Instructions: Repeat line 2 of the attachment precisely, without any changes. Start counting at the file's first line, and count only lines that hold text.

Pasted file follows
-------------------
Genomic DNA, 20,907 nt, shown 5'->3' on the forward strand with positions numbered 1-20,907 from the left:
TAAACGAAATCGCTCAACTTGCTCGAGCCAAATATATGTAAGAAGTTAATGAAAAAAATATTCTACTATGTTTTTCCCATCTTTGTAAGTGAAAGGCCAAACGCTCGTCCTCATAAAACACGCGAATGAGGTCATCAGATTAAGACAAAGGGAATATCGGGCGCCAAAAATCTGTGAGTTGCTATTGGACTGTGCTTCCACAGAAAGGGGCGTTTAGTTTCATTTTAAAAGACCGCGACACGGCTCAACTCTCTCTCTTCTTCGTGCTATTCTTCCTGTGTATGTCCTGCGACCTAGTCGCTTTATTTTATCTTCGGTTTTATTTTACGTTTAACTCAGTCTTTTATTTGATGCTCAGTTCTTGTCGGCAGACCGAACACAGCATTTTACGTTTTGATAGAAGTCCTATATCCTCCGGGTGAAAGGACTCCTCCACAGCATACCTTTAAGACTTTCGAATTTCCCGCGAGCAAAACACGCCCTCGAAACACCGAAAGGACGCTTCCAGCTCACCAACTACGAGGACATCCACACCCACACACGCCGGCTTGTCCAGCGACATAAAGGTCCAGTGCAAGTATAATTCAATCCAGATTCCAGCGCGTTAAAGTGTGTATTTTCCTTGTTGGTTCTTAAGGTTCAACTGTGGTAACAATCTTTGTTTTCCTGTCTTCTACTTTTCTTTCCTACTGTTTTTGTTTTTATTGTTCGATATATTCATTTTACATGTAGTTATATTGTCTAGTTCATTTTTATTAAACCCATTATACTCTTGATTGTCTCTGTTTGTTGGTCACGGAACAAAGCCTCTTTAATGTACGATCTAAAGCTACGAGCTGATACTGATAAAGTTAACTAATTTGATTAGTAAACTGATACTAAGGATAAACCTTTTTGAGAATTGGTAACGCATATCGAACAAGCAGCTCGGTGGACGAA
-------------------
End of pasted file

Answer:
TAAACGAAATCGCTCAACTTGCTCGAGCCAAATATATGTAAGAAGTTAATGAAAAAAATATTCTACTATGTTTTTCCCATCTTTGTAAGTGAAAGGCCAAACGCTCGTCCTCATAAAACACGCGAATGAGGTCATCAGATTAAGACAAAGGGAATATCGGGCGCCAAAAATCTGTGAGTTGCTATTGGACTGTGCTTCCACAGAAAGGGGCGTTTAGTTTCATTTTAAAAGACCGCGACACGGCTCAACTCTCTCTCTTCTTCGTGCTATTCTTCCTGTGTATGTCCTGCGACCTAGTCGCTTTATTTTATCTTCGGTTTTATTTTACGTTTAACTCAGTCTTTTATTTGATGCTCAGTTCTTGTCGGCAGACCGAACACAGCATTTTACGTTTTGATAGAAGTCCTATATCCTCCGGGTGAAAGGACTCCTCCACAGCATACCTTTAAGACTTTCGAATTTCCCGCGAGCAAAACACGCCCTCGAAACACCGAAAGGACGCTTCCAGCTCACCAACTACGAGGACATCCACACCCACACACGCCGGCTTGTCCAGCGACATAAAGGTCCAGTGCAAGTATAATTCAATCCAGATTCCAGCGCGTTAAAGTGTGTATTTTCCTTGTTGGTTCTTAAGGTTCAACTGTGGTAACAATCTTTGTTTTCCTGTCTTCTACTTTTCTTTCCTACTGTTTTTGTTTTTATTGTTCGATATATTCATTTTACATGTAGTTATATTGTCTAGTTCATTTTTATTAAACCCATTATACTCTTGATTGTCTCTGTTTGTTGGTCACGGAACAAAGCCTCTTTAATGTACGATCTAAAGCTACGAGCTGATACTGATAAAGTTAACTAATTTGATTAGTAAACTGATACTAAGGATAAACCTTTTTGAGAATTGGTAACGCATATCGAACAAGCAGCTCGGTGGACGAA